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WASHINGTON (Bloomberg)—UnitedHealth Group Inc. and Humana Inc. are among the insurers who will receive the same payment rates in 2011 as this year for administering health plans for the elderly, according to rules issued by Medicare.
The health care overhaul signed by President Barack Obama last month mandated a freeze in payments in the Medicare Advantage program, the U.S. Centers for Medicare & Medicaid Services said in a statement posted Monday on its Web site. Before the announcement, the program was expected to account for 14% of earnings next year at Minnetonka, Minn.-based UnitedHealth and 42% for Louisville, Ky.-based Humana, Dave Shove, a BMO Capital Markets analyst based in New York, said March 31 in a note to clients.
The health overhaul calls for $130 billion in cuts over the next decade to Medicare Advantage, which covers 11 million people and has been criticized by President Obama as a corporate giveaway. While the 2011 rates won't keep up with rising medical costs, insurers will offset some of the expense by raising premiums on customers, said Brenda Gleason, a health-policy consultant to drug companies and private equity firms.
“I don't think you're going to see any major hit to earnings to these companies in the next 12 months,” Ms. Gleason, president of Washington-based M2 Health Care Consulting, said Monday in a telephone interview. “They're well-prepared to do what they need to do as far as contracting goes.”
Investors may see the rate freeze as good news Tuesday for Healthspring Inc. of Franklin, Tenn., and Coventry Health Care Inc. of Bethesda, Md., said Brian Wright, a Collins Stewart L.L.C. analyst, in a note to clients. Medicare Advantage accounted for 88% of premiums collected by Healthspring last year and 33% of Coventry's, according to data collected by Bloomberg.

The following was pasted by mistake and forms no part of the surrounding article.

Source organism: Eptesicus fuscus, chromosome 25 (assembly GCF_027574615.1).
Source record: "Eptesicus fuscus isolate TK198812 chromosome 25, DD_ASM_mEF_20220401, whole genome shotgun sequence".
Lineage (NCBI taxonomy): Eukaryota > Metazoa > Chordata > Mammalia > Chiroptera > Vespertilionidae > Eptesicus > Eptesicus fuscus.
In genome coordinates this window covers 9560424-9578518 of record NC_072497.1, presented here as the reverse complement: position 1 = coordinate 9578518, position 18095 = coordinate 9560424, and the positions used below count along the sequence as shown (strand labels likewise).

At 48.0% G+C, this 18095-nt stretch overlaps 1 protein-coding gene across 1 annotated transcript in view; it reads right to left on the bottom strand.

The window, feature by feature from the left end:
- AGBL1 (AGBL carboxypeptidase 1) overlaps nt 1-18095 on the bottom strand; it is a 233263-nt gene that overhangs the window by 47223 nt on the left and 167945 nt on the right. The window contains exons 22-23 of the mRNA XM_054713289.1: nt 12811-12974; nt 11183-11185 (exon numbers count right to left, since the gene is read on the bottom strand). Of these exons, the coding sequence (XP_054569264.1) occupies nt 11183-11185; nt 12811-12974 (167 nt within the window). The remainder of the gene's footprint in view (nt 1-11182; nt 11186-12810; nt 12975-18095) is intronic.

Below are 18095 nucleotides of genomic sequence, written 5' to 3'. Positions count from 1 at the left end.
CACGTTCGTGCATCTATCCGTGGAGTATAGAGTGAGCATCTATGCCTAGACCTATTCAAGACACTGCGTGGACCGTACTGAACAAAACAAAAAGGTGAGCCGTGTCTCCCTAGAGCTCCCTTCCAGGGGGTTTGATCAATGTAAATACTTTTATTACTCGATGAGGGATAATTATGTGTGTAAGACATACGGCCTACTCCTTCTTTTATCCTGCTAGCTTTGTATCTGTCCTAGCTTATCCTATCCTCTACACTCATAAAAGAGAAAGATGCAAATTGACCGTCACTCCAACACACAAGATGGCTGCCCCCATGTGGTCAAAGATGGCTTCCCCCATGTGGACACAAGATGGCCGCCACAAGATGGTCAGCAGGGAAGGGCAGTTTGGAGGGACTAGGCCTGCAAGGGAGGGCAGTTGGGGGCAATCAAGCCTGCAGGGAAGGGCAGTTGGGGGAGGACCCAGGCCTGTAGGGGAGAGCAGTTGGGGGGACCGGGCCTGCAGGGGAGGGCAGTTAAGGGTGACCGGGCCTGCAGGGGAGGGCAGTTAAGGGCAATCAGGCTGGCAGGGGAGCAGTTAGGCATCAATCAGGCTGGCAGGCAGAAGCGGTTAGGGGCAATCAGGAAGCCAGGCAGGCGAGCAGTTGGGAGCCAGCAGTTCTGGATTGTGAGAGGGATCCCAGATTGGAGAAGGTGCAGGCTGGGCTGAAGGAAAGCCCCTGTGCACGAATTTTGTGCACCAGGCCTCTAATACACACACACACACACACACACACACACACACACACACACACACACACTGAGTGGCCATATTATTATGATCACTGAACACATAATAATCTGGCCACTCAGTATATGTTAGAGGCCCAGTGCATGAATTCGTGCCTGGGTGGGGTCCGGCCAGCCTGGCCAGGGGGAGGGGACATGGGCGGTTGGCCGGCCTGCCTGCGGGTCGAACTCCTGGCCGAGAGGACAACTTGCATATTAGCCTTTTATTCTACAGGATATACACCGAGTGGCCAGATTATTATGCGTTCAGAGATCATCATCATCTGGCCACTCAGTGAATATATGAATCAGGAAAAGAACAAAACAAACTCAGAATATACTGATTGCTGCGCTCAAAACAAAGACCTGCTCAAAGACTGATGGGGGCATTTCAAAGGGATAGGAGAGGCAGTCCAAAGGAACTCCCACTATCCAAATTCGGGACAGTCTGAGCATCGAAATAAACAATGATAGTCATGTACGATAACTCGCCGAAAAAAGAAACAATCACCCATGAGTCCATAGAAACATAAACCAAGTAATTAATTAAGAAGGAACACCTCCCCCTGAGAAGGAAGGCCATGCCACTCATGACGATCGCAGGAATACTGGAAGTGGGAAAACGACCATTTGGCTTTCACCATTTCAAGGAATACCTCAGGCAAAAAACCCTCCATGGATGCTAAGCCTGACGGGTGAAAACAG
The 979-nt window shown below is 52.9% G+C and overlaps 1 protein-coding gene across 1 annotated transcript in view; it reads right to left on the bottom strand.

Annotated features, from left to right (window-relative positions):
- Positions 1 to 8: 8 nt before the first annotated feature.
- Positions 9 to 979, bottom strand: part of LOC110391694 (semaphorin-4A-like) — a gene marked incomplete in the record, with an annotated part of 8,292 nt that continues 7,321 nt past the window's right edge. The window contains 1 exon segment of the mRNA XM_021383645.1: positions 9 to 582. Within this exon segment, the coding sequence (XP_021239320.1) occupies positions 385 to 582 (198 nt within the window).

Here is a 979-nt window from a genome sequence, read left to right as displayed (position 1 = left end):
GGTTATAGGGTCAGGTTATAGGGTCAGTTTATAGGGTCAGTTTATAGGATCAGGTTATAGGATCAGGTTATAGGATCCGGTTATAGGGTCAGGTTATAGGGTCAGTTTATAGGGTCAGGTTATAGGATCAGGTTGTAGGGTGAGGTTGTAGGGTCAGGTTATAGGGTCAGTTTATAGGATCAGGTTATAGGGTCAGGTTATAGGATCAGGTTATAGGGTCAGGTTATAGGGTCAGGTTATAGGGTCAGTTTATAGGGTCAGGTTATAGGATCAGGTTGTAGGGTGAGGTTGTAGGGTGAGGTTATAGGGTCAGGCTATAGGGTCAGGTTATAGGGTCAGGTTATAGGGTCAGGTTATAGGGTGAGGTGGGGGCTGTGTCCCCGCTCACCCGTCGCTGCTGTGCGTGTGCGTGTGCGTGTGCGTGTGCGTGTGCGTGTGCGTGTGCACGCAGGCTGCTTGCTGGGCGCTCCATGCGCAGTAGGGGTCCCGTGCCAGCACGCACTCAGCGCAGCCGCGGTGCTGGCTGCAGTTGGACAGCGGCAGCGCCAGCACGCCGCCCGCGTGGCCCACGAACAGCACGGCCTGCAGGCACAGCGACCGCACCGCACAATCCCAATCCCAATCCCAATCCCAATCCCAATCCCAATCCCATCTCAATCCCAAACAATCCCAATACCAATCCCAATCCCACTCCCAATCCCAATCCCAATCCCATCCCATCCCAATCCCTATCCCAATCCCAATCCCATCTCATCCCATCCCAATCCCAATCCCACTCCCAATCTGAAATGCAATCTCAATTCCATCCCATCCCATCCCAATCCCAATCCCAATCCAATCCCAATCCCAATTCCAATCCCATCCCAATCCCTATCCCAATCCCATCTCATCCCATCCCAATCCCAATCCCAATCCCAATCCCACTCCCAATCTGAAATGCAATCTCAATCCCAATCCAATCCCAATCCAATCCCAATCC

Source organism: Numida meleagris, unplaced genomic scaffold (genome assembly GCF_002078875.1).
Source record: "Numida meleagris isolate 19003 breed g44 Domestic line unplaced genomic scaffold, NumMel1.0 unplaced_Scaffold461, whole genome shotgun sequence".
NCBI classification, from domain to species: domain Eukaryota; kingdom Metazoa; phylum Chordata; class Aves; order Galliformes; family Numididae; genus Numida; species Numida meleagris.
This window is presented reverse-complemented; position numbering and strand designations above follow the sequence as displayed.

“Given the modestly better-than-expected rate change, we would expect those with the most Medicare exposure to show relative strength,” Mr. Wright said.
Medicare proposed a preliminary increase of 1.28% in February. That was reduced in the final rules issued Monday because the health care law required the rates remain unchanged, the agency said in its statement. Because of uncertainty about how the law would be interpreted, some investors feared a rate cut of as much as 4%, Mr. Wright said.
The companies have the two highest Medicare Advantage enrollments.
Advantage plans offer benefits beyond those in the basic Medicare program provided directly by the government, among them lower out-of-pocket costs and vision or dental care. While the program grew out of industry’s argument that it could cover people more efficiently, changes by Congress have raised the government’s costs, according to a November report from the Kaiser Family Foundation, a Menlo Park, Calif., philanthropy that studies health care policy.
President Obama and fellow Democrats criticized the program last year, citing a report from Congress’ Medicare Payment Advisory Commission. The panel of outside experts found the government paid insurers about 14% more than it spends on its own to cover people in traditional Medicare.